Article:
Tuesday, 5 February 2019

A customs unicorn

Customs unions have very specific operational features and provide very specific benefits. These benefits tend to be modest and achieve very little if one approaches trade from the perspective of maximising economic integration between two trading partners. The gulf that exists between the scope and functionality of the single market, and that of the EU Customs Union, is remarkably wide.

But, what is also important to recognise is that the drawbacks of customs unions are also vastly over exaggerated. This is mostly because, as this blog has previously explored, global tariffs have seen widespread reduction thanks largely to globalisation. In their place, non-tariff measures have crept up on trade actors to pose the really noticeable threat to the international system.

Countries who find themselves bound by common, harmonised tariff schedules, like the EU's member states, will experience a reduction in the independence of their trade policy. Note that this does not entail foregoing total independence, for customs unions deal only with tariffs: they construct a common external schedule and abolish quotas and duties between members.

Talk of tariffs must also include rules of origin, the main obstacle eliminated by continued customs union membership. Rules of origin is the device used by exporters to prove they qualify for tariff-free preferential treatment stipulated in any relevant trade agreement with another country. Likewise, importers need to identify the exact source of a good entering their customs territory.

In summary, a safe assumption can be made that any good found inside a customs union either originates within that territory or came from the outside and has filtered through the common external tariff. Checks between members of the customs union for origin are therefore not necessary, and this is where the customs union links in with the preservation of the Northern Ireland border. Here the benefits of customs unions find their end.

It is often argued that while left in a customs union, members cannot make their own independent bilateral trade deals, but this is not technically true. To placate the hard Leavers angry at the prospect of a comprehensive customs union with the EU I like to make the point that various other trade agreements are possible. Because we are only removing tariffs from the equation, other elements of trade policy are left broadly untouched.

Agreements covering services, customs cooperation, some non-tariff measures and facets of mutual recognition can still be dealt with. This does not sound like much but in essence trade oughtn't be steered by what media and politicians find politically entertaining. It is a specialised branch of statecraft as well as an important tenet of foreign and economic policy. Trade is not simple and the UK will need to re-learn it as a distinct customs entity.

And so relearning trade begins, as with anything else, with establishing the facts. What is not possible in a comprehensive customs union with the EU is to retain a say in the direction and rulemaking of the customs union, especially with regard to negotiating tariff reductions for implementation within preferential trade agreements. This is for the birds and totally negates any close inspection of existing customs union models.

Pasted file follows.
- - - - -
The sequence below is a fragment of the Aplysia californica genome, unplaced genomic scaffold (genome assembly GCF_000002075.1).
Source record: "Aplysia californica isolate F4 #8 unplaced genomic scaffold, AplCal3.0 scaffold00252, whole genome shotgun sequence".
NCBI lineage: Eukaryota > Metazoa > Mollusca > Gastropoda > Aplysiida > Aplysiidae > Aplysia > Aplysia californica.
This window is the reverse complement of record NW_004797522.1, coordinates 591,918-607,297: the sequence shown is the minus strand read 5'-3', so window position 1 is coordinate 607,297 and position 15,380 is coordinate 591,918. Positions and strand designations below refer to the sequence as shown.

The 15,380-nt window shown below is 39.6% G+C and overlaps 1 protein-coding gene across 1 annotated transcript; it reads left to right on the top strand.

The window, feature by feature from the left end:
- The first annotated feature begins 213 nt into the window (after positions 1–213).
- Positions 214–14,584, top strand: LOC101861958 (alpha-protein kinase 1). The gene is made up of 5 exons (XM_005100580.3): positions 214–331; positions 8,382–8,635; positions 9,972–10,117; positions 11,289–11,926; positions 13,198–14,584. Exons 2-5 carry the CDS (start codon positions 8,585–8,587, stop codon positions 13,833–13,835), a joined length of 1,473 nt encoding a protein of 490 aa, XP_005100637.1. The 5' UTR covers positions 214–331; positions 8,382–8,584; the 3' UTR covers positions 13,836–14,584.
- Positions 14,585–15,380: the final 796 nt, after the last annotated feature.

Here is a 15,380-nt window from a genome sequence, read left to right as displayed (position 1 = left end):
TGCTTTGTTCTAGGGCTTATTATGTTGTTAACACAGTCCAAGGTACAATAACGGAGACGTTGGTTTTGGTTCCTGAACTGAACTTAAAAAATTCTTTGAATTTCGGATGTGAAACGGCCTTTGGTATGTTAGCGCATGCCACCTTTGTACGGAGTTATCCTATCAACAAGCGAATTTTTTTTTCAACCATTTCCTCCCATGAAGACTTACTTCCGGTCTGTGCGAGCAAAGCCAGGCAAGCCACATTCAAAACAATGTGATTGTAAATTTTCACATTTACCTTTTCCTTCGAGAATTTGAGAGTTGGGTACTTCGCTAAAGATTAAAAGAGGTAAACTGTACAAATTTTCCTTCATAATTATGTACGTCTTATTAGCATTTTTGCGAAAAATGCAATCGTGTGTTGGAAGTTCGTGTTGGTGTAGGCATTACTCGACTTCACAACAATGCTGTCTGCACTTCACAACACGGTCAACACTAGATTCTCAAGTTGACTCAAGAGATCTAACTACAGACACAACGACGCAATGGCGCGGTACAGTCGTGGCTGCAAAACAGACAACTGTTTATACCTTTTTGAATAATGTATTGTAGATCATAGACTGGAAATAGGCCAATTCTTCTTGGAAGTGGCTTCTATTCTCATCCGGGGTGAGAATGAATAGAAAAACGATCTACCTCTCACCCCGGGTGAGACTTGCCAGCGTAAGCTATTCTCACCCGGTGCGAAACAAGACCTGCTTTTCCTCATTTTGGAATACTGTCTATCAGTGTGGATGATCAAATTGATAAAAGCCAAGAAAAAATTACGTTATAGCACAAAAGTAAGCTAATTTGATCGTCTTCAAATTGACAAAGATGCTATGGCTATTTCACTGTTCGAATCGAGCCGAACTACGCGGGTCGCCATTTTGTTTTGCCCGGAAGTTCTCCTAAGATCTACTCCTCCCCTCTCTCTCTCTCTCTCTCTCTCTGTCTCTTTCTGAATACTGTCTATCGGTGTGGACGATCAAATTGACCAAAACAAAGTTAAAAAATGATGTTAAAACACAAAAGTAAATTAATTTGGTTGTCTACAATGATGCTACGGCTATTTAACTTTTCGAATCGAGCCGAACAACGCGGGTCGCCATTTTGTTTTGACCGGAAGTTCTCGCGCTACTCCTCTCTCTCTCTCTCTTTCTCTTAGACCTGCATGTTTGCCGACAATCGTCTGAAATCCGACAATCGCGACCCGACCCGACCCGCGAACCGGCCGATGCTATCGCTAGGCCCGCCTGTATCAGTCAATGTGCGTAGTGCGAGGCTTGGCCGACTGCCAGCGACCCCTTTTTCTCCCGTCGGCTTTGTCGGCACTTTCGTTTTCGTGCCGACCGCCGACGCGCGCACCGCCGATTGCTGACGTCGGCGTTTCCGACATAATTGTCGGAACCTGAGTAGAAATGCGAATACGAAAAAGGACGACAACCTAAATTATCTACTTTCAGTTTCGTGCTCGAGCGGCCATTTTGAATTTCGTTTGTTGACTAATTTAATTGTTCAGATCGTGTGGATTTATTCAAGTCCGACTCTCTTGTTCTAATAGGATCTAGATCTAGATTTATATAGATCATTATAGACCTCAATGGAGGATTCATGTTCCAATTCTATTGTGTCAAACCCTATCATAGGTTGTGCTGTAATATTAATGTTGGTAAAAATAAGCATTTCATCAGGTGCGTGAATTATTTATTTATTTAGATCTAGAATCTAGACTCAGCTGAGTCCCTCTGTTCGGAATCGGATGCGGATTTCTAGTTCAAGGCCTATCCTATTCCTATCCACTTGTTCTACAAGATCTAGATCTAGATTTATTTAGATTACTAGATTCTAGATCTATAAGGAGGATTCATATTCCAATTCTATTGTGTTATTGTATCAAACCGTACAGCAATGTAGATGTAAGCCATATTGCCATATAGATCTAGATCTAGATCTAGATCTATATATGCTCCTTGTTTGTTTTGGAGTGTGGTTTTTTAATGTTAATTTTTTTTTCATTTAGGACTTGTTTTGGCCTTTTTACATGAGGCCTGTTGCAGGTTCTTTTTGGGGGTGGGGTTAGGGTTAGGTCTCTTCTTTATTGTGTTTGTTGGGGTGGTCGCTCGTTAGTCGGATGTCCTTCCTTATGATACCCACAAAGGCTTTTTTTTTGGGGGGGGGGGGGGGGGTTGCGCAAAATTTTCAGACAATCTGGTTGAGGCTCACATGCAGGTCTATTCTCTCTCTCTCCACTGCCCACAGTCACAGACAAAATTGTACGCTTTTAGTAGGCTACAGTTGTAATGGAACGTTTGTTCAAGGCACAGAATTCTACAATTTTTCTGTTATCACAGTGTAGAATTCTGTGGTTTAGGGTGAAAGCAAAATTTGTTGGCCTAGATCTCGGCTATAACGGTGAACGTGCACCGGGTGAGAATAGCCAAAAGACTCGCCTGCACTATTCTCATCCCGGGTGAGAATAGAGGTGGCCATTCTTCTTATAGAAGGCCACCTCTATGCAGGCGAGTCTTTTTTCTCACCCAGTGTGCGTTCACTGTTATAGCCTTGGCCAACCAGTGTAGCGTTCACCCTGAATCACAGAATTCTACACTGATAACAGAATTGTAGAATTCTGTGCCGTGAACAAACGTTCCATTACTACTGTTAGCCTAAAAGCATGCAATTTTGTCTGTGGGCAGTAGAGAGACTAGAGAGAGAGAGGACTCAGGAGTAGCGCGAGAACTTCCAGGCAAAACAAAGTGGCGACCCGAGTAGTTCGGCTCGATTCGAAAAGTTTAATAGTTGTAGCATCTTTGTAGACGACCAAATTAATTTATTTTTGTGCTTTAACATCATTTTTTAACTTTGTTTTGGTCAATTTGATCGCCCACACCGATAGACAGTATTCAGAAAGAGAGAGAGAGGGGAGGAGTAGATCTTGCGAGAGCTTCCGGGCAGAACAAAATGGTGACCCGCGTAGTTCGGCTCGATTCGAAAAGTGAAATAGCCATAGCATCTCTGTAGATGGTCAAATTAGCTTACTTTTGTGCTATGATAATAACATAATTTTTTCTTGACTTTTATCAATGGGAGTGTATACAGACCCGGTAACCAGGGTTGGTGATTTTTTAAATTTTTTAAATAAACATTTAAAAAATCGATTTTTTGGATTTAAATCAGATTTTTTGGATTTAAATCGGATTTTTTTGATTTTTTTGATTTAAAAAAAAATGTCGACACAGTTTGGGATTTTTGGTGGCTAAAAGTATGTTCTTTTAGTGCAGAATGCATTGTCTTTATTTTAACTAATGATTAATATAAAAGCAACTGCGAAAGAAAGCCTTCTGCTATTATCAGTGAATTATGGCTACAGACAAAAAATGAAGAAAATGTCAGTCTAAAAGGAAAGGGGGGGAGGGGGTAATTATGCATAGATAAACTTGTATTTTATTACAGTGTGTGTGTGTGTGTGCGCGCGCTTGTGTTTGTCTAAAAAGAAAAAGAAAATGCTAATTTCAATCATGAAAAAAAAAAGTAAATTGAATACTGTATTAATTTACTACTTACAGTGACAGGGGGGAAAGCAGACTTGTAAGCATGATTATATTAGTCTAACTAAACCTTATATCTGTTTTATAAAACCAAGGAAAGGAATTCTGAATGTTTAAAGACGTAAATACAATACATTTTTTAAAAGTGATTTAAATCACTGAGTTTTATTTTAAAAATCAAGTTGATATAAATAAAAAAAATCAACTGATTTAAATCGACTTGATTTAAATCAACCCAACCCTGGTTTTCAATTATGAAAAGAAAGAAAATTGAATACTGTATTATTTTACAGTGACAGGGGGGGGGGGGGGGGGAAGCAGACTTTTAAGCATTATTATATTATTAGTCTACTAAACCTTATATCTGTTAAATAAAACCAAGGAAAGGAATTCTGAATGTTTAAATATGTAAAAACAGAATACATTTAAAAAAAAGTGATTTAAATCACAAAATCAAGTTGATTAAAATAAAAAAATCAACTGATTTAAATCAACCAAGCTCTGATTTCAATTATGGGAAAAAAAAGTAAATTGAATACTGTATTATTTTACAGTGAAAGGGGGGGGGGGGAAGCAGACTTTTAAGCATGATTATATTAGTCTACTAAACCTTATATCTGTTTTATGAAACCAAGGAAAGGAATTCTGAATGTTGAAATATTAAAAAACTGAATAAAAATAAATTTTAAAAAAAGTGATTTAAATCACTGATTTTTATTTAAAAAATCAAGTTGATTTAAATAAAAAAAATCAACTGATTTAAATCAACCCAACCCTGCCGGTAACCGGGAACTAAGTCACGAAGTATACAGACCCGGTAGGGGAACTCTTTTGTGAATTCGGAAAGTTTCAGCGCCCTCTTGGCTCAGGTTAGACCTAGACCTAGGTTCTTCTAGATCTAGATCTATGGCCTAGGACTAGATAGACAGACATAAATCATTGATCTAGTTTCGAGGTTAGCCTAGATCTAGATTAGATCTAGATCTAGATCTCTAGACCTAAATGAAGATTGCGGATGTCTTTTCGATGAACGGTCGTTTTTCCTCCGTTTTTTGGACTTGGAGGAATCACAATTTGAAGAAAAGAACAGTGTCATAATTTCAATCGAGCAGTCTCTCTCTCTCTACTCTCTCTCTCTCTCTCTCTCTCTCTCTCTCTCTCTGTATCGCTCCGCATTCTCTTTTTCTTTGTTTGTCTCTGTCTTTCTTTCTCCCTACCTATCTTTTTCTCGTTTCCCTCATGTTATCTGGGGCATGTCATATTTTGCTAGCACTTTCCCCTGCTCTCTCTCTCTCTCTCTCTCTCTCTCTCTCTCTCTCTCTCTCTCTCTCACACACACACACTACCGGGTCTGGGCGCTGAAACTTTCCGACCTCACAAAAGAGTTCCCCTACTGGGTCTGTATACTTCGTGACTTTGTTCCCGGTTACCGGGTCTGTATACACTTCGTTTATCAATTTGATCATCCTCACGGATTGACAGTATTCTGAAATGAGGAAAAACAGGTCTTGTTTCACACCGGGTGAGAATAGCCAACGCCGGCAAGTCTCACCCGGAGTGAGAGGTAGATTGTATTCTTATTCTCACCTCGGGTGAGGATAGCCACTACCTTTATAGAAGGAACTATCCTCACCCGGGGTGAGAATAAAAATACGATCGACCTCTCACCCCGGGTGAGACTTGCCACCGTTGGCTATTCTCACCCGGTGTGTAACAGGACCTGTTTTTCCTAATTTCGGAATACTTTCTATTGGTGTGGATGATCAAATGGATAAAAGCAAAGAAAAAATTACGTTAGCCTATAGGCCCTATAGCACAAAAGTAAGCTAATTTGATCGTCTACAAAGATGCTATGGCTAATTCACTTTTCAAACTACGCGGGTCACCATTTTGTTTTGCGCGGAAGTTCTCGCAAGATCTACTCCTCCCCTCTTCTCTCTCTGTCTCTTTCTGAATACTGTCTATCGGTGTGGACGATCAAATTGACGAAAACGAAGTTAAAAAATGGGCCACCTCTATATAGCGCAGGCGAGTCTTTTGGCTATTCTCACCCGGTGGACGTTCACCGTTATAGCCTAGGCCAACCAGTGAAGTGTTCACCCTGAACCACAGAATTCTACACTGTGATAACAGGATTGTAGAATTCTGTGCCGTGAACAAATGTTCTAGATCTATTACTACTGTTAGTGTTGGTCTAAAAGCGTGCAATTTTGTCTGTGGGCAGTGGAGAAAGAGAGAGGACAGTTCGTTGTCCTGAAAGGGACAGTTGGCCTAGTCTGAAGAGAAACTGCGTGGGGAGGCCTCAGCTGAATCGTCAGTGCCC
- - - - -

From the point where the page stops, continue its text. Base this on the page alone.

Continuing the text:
The most useful template with which to work would probably be Turkey, a third country which negotiated a distinct, bilateral customs union with the EU in December 1995. The customs union does not fully replicate the EU version; it doesn't include agriculture, coal and steel products or public procurement, and as such it is incomplete. But that does not mean we cannot learn lessons from it.

Turkey's arrangement with the EU leaves it in a sub-optimal position from a negotiating perspective on several fronts. Firstly, the usual gravity models of trade apply and Turkey simply cannot outweigh the influence and size of its customs union partner. The EU in tandem will not tolerate any compromising of the integrity of its internal market, so the customs union offered will extend EU terms to Turkey and not the other way around.

To me it should not matter that the UK is a larger economy. It is a former member and precedents must be set. Any UK manipulation of the common external tariff forces the EU into a position where parts of the single market are left vulnerable to backdoor circumvention and this very real prospect will govern much of the EU's attitude towards any future customs union with the UK.

In practice, therefore, Turkey does not set the tariffs which make up the fabric of the customs union arrangement. These are set by the European Commission and are based upon the existing EU model. The customs union agreement between the two partners states in rather unalterable terms:

"From the date of entry into force of this Decision, Turkey shall, in relation to countries which are not members of the Community, apply provisions and implementing measures which are substantially similar to those of the Community’s commercial policy.”

This should not come as any surprise. Regulatory superpowers get their way and this is something the UK will need to face up to post-Brexit. Turkey has no practical involvement in setting the agenda(s) of the external tariff or of the Common Commercial Policy, ensuring it trails behind the EU in all of its subsequent trade negotiations and any conclusions of agreements.

Secondly, in the event of the EU securing an FTA which provides for tariff reduction, like with Canada or Japan, Turkey is required to automatically apply the concessions unilaterally and seek the necessary reciprocity afterwards, with no Treaty guarantees of reciprocity in the works. It is here where a somewhat bleaker picture of things can be painted. The UK would not have the right to demand liberalising reciprocity from any EU FTA partners.